MKSAP: 53-year-old woman with swelling of the face, hands, and feet

Test your medicine knowledge with the MKSAP challenge, in partnership with the American College of Physicians.

A 53-year-old woman is evaluated for a 3-month history of swelling of the face, hands, and feet. She has untreated hepatitis C virus infection. She takes lithium for bipolar disorder. She has no additional symptoms.

On physical examination, temperature is normal, blood pressure is 134/93 mm Hg, pulse rate is 71/min, and respiration rate is 18/min. Bilateral periorbital edema and swelling of the hands and legs are noted. The remainder of the examination is unremarkable.

Laboratory studies:

Complete blood count Normal
Albumin 1.6 g/dL (16 g/L)
Blood urea nitrogen 28 mg/dL (10 mmol/L)
Complement (C3 and C4) Normal
Serum creatinine 1.5 mg/dL (133 µmol/L)
Cryoglobulin Negative
Serum protein electrophoresis Normal
Rheumatoid factor Negative
Hepatitis B surface antigen Negative
Hepatitis C virus antibodies Positive with low RNA titer
HIV antibodies Negative
Antinuclear antibodies Negative
Urinalysis 4+ protein; 4-7 erythrocytes/hpf; 4-7 leukocytes/hpf
24-Hour urine collection of protein 14 g/24 h

Ultrasound shows normal-sized kidneys.

Percutaneous kidney biopsy results show glomeruli of normal size and cellularity, with patent capillary lumina. Diffuse fusion of podocyte foot processes is noted on electron microscopy. Immunofluorescence studies show no immune deposits.

Which of the following is the most likely cause of this patient’s nephrotic syndrome?

A: Hepatitis C virus–associated glomerulonephritis
B: Lupus nephritis
C: Membranous glomerulopathy
D: Minimal change glomerulopathy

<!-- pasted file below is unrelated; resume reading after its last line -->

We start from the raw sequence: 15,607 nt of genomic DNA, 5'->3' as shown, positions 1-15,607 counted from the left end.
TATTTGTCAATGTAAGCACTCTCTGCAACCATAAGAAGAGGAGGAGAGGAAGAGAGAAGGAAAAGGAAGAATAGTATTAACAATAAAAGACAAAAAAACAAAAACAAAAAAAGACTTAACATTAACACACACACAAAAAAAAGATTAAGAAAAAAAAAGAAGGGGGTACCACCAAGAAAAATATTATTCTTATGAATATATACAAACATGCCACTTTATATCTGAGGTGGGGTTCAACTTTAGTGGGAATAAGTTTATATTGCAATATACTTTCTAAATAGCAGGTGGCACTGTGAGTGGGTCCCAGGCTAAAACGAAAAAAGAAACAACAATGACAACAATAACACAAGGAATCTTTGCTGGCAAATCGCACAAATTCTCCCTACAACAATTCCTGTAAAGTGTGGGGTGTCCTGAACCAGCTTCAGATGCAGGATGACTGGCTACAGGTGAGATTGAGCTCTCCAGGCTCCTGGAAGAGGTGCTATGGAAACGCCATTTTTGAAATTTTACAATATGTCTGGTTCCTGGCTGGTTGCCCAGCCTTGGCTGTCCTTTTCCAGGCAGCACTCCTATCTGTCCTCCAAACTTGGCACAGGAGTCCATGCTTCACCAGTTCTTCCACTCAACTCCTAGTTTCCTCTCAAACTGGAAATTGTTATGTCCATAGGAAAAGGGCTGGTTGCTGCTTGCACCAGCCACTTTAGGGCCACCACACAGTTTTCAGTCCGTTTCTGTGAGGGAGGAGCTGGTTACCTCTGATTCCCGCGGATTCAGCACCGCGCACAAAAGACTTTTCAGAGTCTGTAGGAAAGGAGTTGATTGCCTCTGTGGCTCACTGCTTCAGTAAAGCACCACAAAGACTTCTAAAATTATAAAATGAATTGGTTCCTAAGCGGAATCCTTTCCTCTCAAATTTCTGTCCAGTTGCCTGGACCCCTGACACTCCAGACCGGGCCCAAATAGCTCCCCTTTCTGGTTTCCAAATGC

MKSAP Answer and Critique

The correct answer is D: Minimal change glomerulopathy.

Minimal change glomerulopathy (MCG) associated with lithium use is the cause of the nephrotic syndrome in this patient. MCG is usually idiopathic, but it also can be associated with atopic diseases; infections such as mononucleosis; malignancies such as Hodgkin lymphoma or carcinomas; and the use of NSAIDs, lithium, or rifampin. MCG usually presents as the nephrotic syndrome and may be accompanied by acute kidney injury, hematuria, and hypertension. Diagnosis is confirmed with kidney biopsy that reveals diffuse fusion and effacement of podocyte foot processes on electron microscopy with normal glomeruli by light and immunofluorescence microscopies. Lithium potentiates tumor necrosis factor– and interleukin-1–induced cytokines and cytokine receptor expression in T-cell hybridomas. It also accelerates interleukin-2 production in human T cells. These effects may have a role in podocyte toxicity and may explain why some patients develop massive proteinuria.

Lupus nephritis is unlikely in the absence of other findings associated with systemic lupus erythematosus and a negative antinuclear antibody titer.

Hepatitis C virus–associated glomerulonephritis, lupus nephritis, and membranous glomerulopathy always exhibit immune complex deposition on immunofluorescence microscopy.

Key Point

  • Minimal change glomerulopathy is usually idiopathic, but it also can be associated with atopic diseases; infections such as mononucleosis; malignancies such as Hodgkin lymphoma or carcinomas; and the use of NSAIDs, lithium, or rifampin.

This content is excerpted from MKSAP 16 with permission from the American College of Physicians (ACP). Use is restricted in the same manner as that defined in the MKSAP 16 Digital license agreement. This material should never be used as a substitute for clinical judgment and does not represent an official position of ACP. All content is licensed to KevinMD.com on an “AS IS” basis without any warranty of any nature. The publisher, ACP, shall not be liable for any damage or loss of any kind arising out of or resulting from use of content, regardless of whether such liability is based in tort, contract or otherwise.

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